When will our society begin to understand that limiting women’s behaviour in order to ensure men cannot abuse and assault us is not the way to affect positive change? This same logic sees women told not to be out late at night, to always walk with others, to visit the bathroom in pairs, to never be drunk, to never party, and to ‘stop using the internet’ when they are harassed. People say “there’s no harm” in these warnings but they don’t realise that in teaching our daughters that they are partially responsible for men’s actions, there is harm. Why do we suggest limitations like “don’t drink” and “don’t listen to music while running”, when the same suggestions aimed at men would be deemed ridiculous or unrealistic?
The fact is, every precaution in the world cannot stop people from doing bad things. But when they do, let’s hold the culprits responsible, rather than suggesting the victims should never have *insert random activity that women are free to do and that men never have to second-guess here*. We need to seek change from those who commit the crimes because in a long history of blaming women for men’s behaviour, this never ending list of patriarchal nonsense has never actually seen sexual violence decrease.
All of these ideas are, frankly, ludicrous. As is the idea that something put online, in a private message, “belongs to the internet”. I’d like to see the reaction of the very same people claiming as much if they were to privately share a brilliant business idea with a friend, and it were stolen. If they were to share a photo of themselves that was then used for an erectile dysfunction commercial without their permission, imagine the outrage! Those same people would suddenly understand the notion of consent perfectly well. So where is all the confusion arising? It seems the argument “once it’s on the internet, you can’t complain about its use” is only reserved for young women expressing any kind of sexuality. Well, I’m calling bullshit.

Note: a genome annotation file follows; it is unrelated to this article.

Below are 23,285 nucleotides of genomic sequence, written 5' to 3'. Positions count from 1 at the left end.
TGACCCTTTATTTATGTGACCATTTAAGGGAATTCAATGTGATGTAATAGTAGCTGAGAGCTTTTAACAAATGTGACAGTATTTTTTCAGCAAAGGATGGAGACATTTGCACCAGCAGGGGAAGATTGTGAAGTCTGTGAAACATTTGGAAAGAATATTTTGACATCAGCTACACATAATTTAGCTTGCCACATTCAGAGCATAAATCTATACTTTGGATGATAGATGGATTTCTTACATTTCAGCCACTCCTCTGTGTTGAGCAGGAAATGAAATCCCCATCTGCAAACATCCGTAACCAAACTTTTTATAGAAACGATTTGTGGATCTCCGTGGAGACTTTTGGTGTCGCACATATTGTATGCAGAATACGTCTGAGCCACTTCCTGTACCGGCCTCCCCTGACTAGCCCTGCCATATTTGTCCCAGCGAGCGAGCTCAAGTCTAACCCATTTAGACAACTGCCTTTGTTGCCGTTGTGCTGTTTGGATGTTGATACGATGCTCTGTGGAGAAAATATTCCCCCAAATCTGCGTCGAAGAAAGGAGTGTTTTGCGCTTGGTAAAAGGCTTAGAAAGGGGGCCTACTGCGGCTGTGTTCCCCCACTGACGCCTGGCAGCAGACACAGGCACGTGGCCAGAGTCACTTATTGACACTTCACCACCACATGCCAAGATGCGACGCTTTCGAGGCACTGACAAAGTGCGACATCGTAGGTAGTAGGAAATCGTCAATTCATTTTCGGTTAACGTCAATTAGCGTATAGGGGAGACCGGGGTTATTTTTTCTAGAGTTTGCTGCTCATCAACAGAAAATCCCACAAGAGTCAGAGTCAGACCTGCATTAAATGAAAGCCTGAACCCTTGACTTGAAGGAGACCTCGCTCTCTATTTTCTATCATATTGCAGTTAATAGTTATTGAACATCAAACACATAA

This is not a problem caused by women taking nude photos. It's caused by young men being continually taught that women are sexual objects. If you blame the girls photographed, you are tacitly endorsing the commodification of women against their will and are dismissing the importance of consent. If you have looked at nude photos that were not consented to (such as the infamous JLaw photos) you have sexually violated someone. The fact that looking at those photos is so commonplace should disturb us a whole lot more than it does.
Here’s an idea: maybe, just maybe, we should start making it a priority to teach students how important respectful gender relations are and what they look like, well before they reach this vile point. That hundreds of young men thought it appropriate to stalk, harass and sexually exploit young women they knew shows exactly where the problem lies.
And it’s not in the taking of nude photos, regardless of whether the women involved view the photos as an assertion of sexual ownership or a stupid mistake (neither of which are illegal or immoral). Because even if nude photos were never again taken, these same men would simply be exploiting and harassing women in other ways. The cause is rampant sexism, and it will continue to manifest in numerous forms until we fix the actual problem.
So if you’re going to preach anything to your kids tonight, make it about gender equality and treating women like humans. Why? Because we happen to know it’s the only damn thing that actually creates change.